Preliminary results of the fourth North Atlantic right whale necropsy have just been announced by Fisheries and Oceans Canada. The whale known as Clipper probably died as a result of a ship strike. This result echoes that of two of the other three necropsies.

The necropsy was conducted on July 1 at the Grand-Étang rest stop near the town of Cloridorme in the Gaspé Peninsula. The work was a collaborative effort between teams of veterinarians from Université de Montréal and the Atlantic Veterinary College (University of Prince Edward Island), supported by US experts and volunteers from the Quebec Marine Mammal Emergency Response Network.

Clipper was first identified alive in the Gulf of St. Lawrence on June 4, 5 and 10. Then, on June 28, her carcass was spotted during aerial surveys conducted by Fisheries and Oceans Canada, approximately 100 km off the Gaspé Peninsula. This was the sixth carcass to have been found in Canadian waters in 2019.

First entangled right whale

On June 30, right whale #4400 was observed entangled in fishing gear off Miscou Island, New Brunswick. The juvenile right whale born in 2014 was in an area that had been closed off to fishing since April 28. The Campobello Whale Rescue Team, which specializes in disentangling whales, is waiting for better weather conditions before attempting an intervention. She has not been seen since.

Key dates in 2019

June 4: Discovery of a right whale carcass, which was identified as Wolverine, a male born in 2010.

June 7: Necropsy of the right whale in Miscou, New Brunswick. Analyses failed to identify the exact cause of death.

June 20: Discovery of a second right whale carcass.

June 25: Necropsy of the right whale Punctuation in Chéticamp, Nova Scotia. Discovery of two new right whale carcasses, bringing the total to four.

June 26: Discovery of a fifth carcass on Anticosti Island, Quebec.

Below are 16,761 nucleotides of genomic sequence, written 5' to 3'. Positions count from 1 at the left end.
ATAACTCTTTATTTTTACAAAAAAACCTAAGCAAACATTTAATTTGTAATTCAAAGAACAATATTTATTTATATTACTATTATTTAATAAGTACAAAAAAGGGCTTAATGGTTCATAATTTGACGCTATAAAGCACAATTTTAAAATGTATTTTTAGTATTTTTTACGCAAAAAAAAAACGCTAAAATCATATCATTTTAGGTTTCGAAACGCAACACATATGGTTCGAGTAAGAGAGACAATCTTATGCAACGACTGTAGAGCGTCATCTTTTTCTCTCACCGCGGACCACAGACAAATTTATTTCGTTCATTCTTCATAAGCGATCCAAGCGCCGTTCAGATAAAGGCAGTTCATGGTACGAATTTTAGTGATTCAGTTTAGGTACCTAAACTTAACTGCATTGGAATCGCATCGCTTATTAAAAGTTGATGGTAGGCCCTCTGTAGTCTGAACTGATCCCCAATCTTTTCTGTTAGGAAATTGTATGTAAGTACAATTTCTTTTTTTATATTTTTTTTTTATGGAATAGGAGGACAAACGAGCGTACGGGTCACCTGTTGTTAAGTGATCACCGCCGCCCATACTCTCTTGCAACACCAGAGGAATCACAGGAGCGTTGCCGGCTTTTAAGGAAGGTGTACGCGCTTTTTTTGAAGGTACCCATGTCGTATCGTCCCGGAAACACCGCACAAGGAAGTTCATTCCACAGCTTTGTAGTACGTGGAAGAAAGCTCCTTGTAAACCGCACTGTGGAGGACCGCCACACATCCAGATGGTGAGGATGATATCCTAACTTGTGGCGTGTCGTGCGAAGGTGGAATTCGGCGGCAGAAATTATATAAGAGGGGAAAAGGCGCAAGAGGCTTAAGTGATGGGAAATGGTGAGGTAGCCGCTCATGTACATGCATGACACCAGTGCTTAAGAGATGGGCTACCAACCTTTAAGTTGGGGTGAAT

June 27: Discovery of a sixth carcass, that of Clipper, off the Gaspé Peninsula.

June 28: Necropsy of Comet in the town of Norway, Prince Edward Island.

June 30: Report of an entangled right whale northeast of Miscou Island, New Brunswick.

July 1: Necropsy of Clipper in Grand-Étang, Quebec. Preliminary results of the necropsy show that the mortality was caused by a collision.

Snapshot of the six right whales

Special thanks goes out to the New England Aquarium’s Anderson Cabot Center for Ocean Life for the information contained in the North Atlantic right whale photo-ID catalogue. To read the complete portraits, click on the names of the whales.

Identification: #4023
Sex: Male
Parent: Female #3123
Year of birth: 2010
Life events: Collision at age 5 with an engine propeller, which left this individual with three large scars. During the first five years of his life, Wolverine was seen entangled three times, with two of these entanglements considered minor and one moderate, according to the standards developed by the New England Aquarium.
Cause of death: necropsy results inconclusive to identify the cause(s) of mortality.

Identification: #1281
Sex: Sex: Female
Age: approx. 40 years
Calves: at least 8, two of whom also had calves of their own
Life events: Struck by ships at least two other times. Entangled at least five times.
Cause of death: trauma corresponding to the after-effects of a ship strike.

Identification: #1514
Sex: Male
Year of birth: before 1989
Cause of death: trauma corresponding to the after-effects of a ship strike.

Unnamed whale
Identification: not known
Sex: female
Year of birth: before 2008
Cause of death: Due to the advanced state of decomposition, no necropsy will be performed. Sampling could be performed at sea. At the moment, no information on the cause of death.

Sex: Female
Age: Born in 2003 (16 years old)
Parents:  female Viola #2029 and male #1419
Life events: Entangled at least four times in fishing gear
Cause of death: unknown

Identification: #3450
Sex: Female
Age: Unknown
Calves: 1, in 2016
Life events: Has experienced at least one other collision, during which much of her caudal fin was severed, hence her nickname “Clipper”. Also experienced two minor entanglements.
Cause of death: trauma corresponding to the after-effects of a ship strike

En savoir plus

News - 3/7/2019

Marie-Ève Muller

Marie-Ève Muller is responsible for GREMM's communications and spokeperson for the Quebec Marine Mammal Emergencies Response Network (QMMERN). As Editor-in-Chief for Whales Online, she devours research and has an insatiable thirst for the stories of scientists and observers. Drawing from her background in literature and journalism, Marie-Ève strives to put the fragile reality of cetaceans into words and images.

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